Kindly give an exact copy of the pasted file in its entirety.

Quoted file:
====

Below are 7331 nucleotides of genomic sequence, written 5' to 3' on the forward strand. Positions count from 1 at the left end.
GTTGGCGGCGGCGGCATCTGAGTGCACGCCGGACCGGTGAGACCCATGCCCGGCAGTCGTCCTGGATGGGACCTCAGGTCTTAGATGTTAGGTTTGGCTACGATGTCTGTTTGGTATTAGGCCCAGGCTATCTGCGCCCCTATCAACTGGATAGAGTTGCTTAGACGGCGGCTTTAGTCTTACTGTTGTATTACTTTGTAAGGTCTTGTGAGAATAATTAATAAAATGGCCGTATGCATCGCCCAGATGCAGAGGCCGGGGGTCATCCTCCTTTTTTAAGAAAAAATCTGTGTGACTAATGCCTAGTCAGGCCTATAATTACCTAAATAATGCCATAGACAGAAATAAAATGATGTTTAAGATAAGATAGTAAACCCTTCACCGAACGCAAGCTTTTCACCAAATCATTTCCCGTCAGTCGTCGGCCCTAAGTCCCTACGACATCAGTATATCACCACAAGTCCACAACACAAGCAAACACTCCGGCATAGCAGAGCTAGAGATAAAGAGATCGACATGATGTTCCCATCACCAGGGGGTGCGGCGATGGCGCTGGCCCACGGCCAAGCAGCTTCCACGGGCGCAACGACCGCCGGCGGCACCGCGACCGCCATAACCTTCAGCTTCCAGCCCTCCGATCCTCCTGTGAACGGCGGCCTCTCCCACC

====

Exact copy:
Below are 7331 nucleotides of genomic sequence, written 5' to 3' on the forward strand. Positions count from 1 at the left end.
GTTGGCGGCGGCGGCATCTGAGTGCACGCCGGACCGGTGAGACCCATGCCCGGCAGTCGTCCTGGATGGGACCTCAGGTCTTAGATGTTAGGTTTGGCTACGATGTCTGTTTGGTATTAGGCCCAGGCTATCTGCGCCCCTATCAACTGGATAGAGTTGCTTAGACGGCGGCTTTAGTCTTACTGTTGTATTACTTTGTAAGGTCTTGTGAGAATAATTAATAAAATGGCCGTATGCATCGCCCAGATGCAGAGGCCGGGGGTCATCCTCCTTTTTTAAGAAAAAATCTGTGTGACTAATGCCTAGTCAGGCCTATAATTACCTAAATAATGCCATAGACAGAAATAAAATGATGTTTAAGATAAGATAGTAAACCCTTCACCGAACGCAAGCTTTTCACCAAATCATTTCCCGTCAGTCGTCGGCCCTAAGTCCCTACGACATCAGTATATCACCACAAGTCCACAACACAAGCAAACACTCCGGCATAGCAGAGCTAGAGATAAAGAGATCGACATGATGTTCCCATCACCAGGGGGTGCGGCGATGGCGCTGGCCCACGGCCAAGCAGCTTCCACGGGCGCAACGACCGCCGGCGGCACCGCGACCGCCATAACCTTCAGCTTCCAGCCCTCCGATCCTCCTGTGAACGGCGGCCTCTCCCACC